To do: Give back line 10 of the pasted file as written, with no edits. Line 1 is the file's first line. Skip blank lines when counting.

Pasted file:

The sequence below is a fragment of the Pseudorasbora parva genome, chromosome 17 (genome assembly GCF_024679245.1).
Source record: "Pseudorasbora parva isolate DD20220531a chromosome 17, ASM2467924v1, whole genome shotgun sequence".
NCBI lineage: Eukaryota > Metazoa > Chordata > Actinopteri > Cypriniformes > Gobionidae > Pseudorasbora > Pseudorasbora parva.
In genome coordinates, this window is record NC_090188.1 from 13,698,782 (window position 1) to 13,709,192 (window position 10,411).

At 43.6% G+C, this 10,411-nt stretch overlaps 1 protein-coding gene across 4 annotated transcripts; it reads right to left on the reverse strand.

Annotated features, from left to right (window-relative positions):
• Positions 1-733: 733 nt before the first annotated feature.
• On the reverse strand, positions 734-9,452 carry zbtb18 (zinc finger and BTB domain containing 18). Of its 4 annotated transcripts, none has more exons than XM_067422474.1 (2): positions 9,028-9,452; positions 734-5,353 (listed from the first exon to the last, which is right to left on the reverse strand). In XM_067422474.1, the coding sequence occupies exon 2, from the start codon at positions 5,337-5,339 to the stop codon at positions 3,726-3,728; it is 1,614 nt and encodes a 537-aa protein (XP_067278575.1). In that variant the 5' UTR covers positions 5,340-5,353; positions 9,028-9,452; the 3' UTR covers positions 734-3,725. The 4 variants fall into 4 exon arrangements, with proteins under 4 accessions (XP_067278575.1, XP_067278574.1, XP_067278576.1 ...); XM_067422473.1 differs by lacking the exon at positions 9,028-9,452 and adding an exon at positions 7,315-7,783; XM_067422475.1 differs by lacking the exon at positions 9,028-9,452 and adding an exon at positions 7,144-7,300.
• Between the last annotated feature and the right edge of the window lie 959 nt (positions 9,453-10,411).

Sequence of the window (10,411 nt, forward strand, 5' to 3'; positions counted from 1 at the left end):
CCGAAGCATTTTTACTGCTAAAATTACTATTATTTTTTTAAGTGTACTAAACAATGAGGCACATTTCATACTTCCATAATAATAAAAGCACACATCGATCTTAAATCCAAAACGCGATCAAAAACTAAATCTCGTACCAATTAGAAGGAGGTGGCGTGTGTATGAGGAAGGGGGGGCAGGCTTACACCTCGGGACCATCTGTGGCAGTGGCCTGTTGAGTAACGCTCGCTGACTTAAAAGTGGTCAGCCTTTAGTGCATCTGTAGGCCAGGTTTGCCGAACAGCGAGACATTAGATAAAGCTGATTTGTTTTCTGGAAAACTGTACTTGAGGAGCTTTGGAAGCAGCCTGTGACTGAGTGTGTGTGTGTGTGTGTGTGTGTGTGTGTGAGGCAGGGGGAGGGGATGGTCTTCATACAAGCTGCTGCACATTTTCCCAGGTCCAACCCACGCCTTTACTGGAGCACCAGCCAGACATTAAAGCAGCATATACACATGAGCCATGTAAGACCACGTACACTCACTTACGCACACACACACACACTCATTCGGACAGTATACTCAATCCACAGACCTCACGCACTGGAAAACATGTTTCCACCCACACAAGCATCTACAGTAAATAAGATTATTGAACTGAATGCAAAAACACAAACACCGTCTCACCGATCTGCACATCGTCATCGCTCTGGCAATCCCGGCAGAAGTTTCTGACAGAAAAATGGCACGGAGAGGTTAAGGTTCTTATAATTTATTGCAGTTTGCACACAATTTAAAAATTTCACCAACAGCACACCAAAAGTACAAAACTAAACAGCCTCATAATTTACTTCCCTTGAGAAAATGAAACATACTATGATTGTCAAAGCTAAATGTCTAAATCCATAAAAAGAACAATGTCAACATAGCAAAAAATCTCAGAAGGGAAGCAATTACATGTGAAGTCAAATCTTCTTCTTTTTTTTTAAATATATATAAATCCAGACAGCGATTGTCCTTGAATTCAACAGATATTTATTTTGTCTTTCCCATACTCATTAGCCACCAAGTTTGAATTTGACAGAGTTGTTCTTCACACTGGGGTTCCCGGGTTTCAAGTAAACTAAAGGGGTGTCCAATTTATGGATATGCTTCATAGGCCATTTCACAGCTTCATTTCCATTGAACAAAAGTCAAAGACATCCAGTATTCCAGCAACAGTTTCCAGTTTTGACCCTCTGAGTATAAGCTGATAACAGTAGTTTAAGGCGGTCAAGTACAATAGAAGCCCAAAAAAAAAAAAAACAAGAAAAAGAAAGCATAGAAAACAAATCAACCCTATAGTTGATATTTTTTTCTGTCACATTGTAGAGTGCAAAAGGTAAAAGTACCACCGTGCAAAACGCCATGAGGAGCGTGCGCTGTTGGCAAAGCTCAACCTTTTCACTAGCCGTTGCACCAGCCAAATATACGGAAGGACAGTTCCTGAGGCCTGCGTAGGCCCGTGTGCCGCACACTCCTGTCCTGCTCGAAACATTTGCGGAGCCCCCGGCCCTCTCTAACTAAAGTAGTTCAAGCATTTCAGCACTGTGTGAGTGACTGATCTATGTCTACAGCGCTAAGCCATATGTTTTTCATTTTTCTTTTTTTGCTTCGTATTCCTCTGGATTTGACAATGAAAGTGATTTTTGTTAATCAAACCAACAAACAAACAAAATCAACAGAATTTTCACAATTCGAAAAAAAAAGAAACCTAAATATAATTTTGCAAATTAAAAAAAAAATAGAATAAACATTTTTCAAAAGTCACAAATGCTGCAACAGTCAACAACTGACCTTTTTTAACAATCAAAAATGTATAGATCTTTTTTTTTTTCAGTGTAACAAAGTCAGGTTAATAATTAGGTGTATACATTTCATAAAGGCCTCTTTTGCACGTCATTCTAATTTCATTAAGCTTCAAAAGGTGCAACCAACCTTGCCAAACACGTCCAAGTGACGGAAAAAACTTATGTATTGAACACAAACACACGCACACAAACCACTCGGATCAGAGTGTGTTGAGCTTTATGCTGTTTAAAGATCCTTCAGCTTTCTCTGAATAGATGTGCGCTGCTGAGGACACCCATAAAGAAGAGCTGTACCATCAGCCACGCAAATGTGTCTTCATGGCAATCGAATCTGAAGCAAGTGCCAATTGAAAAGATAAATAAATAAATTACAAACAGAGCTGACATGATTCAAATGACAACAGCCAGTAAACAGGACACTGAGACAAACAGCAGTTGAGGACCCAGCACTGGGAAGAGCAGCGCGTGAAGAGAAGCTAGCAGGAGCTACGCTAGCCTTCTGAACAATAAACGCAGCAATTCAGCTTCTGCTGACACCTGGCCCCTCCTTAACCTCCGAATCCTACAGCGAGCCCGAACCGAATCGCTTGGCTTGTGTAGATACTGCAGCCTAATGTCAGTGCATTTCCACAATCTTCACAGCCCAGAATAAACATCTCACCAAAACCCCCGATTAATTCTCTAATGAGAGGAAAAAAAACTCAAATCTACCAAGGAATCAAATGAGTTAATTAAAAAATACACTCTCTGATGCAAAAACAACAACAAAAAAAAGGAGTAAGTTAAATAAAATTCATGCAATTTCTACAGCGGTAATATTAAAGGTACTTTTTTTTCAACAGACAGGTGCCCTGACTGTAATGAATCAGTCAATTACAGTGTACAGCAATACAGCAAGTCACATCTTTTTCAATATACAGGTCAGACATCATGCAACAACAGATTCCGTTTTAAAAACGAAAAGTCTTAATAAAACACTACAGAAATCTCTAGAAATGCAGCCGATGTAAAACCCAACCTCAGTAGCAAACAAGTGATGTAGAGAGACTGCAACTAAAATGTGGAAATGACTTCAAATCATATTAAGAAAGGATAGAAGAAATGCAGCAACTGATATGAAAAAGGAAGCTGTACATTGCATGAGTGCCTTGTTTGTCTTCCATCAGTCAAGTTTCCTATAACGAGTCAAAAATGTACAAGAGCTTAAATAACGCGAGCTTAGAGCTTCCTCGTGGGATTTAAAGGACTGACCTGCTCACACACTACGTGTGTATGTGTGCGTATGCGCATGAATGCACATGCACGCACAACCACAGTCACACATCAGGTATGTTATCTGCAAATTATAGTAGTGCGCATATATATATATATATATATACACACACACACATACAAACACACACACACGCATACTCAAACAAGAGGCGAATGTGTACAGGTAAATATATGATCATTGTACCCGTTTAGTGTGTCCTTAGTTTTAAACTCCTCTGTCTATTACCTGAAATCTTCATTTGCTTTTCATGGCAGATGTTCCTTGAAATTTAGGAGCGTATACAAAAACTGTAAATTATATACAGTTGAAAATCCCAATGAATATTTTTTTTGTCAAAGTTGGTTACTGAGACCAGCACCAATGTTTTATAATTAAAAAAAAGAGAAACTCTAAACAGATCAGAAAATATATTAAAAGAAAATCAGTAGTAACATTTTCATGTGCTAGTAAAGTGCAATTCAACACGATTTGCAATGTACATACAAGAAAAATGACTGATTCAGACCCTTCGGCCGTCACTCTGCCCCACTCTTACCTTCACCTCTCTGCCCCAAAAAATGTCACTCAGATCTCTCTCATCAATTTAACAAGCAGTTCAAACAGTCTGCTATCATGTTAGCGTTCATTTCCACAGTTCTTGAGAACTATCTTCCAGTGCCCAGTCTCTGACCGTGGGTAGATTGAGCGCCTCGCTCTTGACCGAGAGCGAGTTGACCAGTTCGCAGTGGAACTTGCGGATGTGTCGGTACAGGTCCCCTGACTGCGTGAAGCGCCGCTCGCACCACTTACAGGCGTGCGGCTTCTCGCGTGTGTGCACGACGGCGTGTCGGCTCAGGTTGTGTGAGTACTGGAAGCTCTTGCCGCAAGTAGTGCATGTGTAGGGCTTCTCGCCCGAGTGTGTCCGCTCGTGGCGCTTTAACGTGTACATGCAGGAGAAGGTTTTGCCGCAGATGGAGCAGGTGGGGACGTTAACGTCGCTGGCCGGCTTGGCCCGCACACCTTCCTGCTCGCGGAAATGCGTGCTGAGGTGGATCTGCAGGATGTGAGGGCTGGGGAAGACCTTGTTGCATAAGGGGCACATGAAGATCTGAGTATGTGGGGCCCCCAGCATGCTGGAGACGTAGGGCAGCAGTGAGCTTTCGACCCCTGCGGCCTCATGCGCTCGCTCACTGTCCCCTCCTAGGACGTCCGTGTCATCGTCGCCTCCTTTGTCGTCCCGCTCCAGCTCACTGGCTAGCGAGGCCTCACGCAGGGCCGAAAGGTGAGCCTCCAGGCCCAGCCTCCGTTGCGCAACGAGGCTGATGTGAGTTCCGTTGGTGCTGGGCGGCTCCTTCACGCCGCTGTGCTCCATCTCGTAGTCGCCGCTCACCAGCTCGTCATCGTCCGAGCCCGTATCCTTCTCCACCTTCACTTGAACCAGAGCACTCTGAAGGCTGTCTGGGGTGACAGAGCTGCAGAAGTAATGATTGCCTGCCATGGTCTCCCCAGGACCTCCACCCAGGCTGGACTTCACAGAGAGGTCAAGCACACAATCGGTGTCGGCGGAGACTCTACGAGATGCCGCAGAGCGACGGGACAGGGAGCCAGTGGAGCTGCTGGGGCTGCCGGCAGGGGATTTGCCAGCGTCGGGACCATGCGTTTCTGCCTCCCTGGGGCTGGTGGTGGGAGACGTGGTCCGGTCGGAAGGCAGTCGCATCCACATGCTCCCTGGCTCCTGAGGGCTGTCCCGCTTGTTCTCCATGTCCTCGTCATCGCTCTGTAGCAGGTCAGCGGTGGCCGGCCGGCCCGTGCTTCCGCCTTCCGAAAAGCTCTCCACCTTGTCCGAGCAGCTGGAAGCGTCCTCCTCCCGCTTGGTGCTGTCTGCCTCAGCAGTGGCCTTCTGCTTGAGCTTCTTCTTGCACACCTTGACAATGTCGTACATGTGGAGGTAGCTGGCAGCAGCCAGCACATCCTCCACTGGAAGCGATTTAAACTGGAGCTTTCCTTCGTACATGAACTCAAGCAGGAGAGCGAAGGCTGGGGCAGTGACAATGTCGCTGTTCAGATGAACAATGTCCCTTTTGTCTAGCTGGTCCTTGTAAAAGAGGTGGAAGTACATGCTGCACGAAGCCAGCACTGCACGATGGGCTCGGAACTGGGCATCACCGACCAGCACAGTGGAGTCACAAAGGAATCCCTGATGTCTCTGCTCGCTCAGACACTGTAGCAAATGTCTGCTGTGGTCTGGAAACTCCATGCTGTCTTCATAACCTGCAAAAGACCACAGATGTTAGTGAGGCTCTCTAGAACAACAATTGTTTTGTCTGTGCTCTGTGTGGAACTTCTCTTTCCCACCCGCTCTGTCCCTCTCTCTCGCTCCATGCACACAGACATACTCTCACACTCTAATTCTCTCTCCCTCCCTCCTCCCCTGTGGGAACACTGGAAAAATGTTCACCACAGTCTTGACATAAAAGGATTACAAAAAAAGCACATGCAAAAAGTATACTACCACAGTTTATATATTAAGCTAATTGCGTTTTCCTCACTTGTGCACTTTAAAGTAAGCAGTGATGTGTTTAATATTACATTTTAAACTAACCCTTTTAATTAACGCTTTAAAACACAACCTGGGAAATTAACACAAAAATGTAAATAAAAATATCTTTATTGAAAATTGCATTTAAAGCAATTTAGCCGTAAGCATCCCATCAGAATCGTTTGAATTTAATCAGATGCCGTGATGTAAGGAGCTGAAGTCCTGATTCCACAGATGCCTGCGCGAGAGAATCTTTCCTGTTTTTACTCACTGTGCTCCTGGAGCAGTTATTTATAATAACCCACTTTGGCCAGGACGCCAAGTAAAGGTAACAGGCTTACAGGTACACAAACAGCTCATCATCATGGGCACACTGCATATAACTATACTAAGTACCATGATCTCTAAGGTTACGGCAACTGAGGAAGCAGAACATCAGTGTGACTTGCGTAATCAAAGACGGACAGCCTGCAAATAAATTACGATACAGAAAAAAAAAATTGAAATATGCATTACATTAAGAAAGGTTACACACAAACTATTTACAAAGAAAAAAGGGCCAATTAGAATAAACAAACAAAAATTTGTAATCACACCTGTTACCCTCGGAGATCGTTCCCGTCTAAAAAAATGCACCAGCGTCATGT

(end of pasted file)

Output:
Sequence of the window (10,411 nt, forward strand, 5' to 3'; positions counted from 1 at the left end):